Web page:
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A word to the wise that applies

I am a complete advocate for thinking for yourself but there is something to be said for doing what you are told. You never know when the lucky numbers on the back of a fortune from the Chinese restaurant will win you the Mega Millions jackpot or when the nonsense instructions for cooking, cleaning and maintaining relationships your mother imparted to you will come in handy. Guidance can be a precious thing, and those who are willing to put aside their pride and admit that someone else just might know better could be gaining an advantage. But I certainly hope that those who haven't been accepting help and direction, those like me, have not completely lost the ability to recognize that at least some advice is worth heeding.

Happily, I felt that I was not alone in my foolish, stubborn desire to dismiss help and make my own decisions at any cost. Taking what seems like a great suggestion and completely ignoring it — or in fact doing the opposite — is not a new trend.

Over dinner last week my father described a piece he heard on National Public Radio that explained if every family in the country used a digital picture frame, the United States would be in need of five new power plants to keep them operating. While the story seemed to be advocating for more responsible energy use, my father somehow took it as a prompt to go out and purchase a digital picture frame.

Tuesday evenings, my mother clicks on "The Biggest Loser" and at the first commercial break she'll head into the kitchen to scoop a bowl of ice cream or grab a bag of chips. The advocates of healthy living trigger the cravings of her sweet tooth.

The very convincing editorial in last week's The Daily Targum examining how Facebook is bad for your health only got me thinking about logging on. Even the Denny's Grand Slam commercials, which dress pancakes in candy in an attempt to render them completely repulsive, cause me to dream about the fluffy, stacked breakfast food.

I began cultivating my ability to let suggestions float in one ear and out the other at a very early age, and I later grew to consider myself an expert. My parents were on hand 24 hours a day, seven days a week to offer me their point of view, yet I had a tendency to ignore even the most practical suggestions. Again and again they told me my body cannot handle the caffeine in the Starbucks coffee I love so dearly, and, sure enough, after each Frappuccino I was ultimately miserably sick but I kept going back for more. Though they always encouraged me to head home early when snow started coming down, I never seemed to avoid the icy perils of below freezing roads. Despite the many mistakes I regretted making and recognized I could have easily avoided, I continually justified ignoring advice on the premise that I have the ability to make my own choices.

My mother's choice to munch on potato chips rather than exercise is simply an indulgent denial of a health recommendation, yet the propensity to do the exact opposite of what we are advised is something most usually associated with teenage rebellion. This period where anything your parents demand you refuse is a typical life stage, but after getting past that stage can we forgot the positive role that guidance can play?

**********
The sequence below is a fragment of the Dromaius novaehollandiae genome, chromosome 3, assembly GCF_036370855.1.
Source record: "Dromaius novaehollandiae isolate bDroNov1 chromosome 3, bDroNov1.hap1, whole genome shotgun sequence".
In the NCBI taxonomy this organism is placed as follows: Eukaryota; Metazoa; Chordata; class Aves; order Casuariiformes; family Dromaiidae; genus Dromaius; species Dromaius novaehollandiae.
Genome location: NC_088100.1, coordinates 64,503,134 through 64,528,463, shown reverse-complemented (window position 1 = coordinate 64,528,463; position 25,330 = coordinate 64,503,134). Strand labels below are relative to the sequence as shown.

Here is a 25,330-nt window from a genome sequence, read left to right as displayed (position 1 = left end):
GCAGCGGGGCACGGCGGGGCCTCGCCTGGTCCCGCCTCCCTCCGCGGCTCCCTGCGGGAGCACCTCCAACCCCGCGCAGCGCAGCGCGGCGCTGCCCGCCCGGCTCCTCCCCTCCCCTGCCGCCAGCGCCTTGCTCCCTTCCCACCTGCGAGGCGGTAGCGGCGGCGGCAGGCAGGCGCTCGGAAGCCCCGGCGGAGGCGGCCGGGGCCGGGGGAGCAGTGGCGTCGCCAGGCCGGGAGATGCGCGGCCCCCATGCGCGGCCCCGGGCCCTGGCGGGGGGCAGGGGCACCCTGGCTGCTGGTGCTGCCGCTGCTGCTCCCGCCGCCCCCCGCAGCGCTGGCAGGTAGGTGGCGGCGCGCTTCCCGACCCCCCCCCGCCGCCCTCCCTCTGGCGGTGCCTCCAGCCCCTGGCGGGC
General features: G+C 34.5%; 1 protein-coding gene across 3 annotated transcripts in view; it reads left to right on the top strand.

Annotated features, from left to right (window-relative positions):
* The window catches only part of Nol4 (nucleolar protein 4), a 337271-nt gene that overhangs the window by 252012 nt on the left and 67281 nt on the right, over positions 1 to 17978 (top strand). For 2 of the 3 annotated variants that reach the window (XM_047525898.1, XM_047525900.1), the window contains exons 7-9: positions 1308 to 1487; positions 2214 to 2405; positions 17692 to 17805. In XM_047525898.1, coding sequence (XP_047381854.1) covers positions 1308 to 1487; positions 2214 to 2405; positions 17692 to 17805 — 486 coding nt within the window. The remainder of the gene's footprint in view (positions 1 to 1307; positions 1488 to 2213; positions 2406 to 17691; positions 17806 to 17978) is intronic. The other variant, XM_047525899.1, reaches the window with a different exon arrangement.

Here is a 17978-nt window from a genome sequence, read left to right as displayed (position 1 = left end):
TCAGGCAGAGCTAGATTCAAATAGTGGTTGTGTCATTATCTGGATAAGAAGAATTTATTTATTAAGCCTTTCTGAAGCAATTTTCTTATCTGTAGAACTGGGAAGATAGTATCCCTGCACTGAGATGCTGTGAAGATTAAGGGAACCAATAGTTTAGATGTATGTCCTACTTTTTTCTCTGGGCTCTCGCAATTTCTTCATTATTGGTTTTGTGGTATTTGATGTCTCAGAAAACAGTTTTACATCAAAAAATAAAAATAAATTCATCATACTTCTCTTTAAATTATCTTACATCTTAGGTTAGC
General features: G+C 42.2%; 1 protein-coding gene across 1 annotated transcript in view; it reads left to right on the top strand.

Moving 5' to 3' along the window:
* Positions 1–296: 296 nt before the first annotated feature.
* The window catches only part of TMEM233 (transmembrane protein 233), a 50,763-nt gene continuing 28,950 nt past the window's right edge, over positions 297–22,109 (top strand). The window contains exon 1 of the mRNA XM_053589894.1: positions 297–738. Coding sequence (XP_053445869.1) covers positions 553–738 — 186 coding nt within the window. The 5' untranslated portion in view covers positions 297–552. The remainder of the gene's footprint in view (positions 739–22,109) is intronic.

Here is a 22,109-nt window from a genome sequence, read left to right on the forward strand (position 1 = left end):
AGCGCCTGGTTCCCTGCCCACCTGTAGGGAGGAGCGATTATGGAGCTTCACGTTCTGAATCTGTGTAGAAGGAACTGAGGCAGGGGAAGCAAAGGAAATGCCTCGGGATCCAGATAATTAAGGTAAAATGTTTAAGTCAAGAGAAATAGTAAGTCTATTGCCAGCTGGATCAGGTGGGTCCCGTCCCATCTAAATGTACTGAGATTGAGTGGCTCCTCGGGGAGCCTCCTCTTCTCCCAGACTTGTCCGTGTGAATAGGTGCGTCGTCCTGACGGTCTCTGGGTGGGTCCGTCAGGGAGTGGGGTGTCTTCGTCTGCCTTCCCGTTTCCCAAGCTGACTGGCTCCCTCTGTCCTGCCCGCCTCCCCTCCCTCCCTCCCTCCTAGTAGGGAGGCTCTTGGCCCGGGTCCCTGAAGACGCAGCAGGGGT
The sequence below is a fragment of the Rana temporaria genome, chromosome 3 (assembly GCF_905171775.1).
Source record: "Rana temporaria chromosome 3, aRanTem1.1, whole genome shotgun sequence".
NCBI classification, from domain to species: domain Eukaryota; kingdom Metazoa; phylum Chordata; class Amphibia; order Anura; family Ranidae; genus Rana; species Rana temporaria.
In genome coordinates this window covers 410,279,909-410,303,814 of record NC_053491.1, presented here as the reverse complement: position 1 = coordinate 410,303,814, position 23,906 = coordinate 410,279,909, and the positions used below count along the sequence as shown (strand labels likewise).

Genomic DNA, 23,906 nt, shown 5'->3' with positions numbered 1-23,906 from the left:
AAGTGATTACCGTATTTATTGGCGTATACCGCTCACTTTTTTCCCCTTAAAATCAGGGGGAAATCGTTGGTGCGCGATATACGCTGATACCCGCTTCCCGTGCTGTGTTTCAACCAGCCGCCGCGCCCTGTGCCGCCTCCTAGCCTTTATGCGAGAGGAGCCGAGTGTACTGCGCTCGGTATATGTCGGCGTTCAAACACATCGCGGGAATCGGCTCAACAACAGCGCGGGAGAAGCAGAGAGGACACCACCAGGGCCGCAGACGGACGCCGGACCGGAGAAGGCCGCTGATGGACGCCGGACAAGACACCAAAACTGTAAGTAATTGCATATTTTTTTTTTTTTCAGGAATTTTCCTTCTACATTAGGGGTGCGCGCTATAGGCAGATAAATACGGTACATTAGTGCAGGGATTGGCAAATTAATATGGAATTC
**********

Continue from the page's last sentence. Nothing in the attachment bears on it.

Sadly, there are too many excuses in today's social climate for deliberately denying help and suggestion. Looking out at the dismal economic situation, I empathize with those who suffered at Bernie Madoff's hands. It is difficult to blame any of them for choosing to stuff their mattresses with cash rather than investing. In fact, I can understand their skepticism extending to all other issues of trust. Unfortunately, the rest of us cannot afford to use Madoff's betrayal as an excuse for becoming critical of all outside opinions or instructions.

As students, we are in a position to benefit extremely from the advice of our deans, professors and parents. Essentially we are at the University exclusively for the expert instruction and guidance the school provides us. If we are not there to profit from the wisdom of others then why are we investing our money and time at the University?

There is always a place for individual decision making, but when you think that simply dismissing advice is thinking for yourself, think again. The NBC sitcom "30 Rock" seemingly put this issue into perspective. When a taxi driver tried to make Tina Fey's character Liz Lemon pay ransom for her missing cell phone, she shouted, "I'll definitely do that — on opposite day!" The driver excitedly went on to ask if that was a real thing in this country. For some stubborn individuals, opposite day — at least in terms of accepting guidance — may be every day. Advice and instruction has real value if you can use your judgment to find the middle ground between blindly accepting direction and blindly rejecting it. This is my advice on taking advice, and I suppose I'll consider taking it myself.

Larissa Klein is a School of Arts and Sciences sophomore. Her column, "Definition of Insanity," runs on alternate Thursdays. She welcomes feedback at larisk@eden.rutgers.edu.

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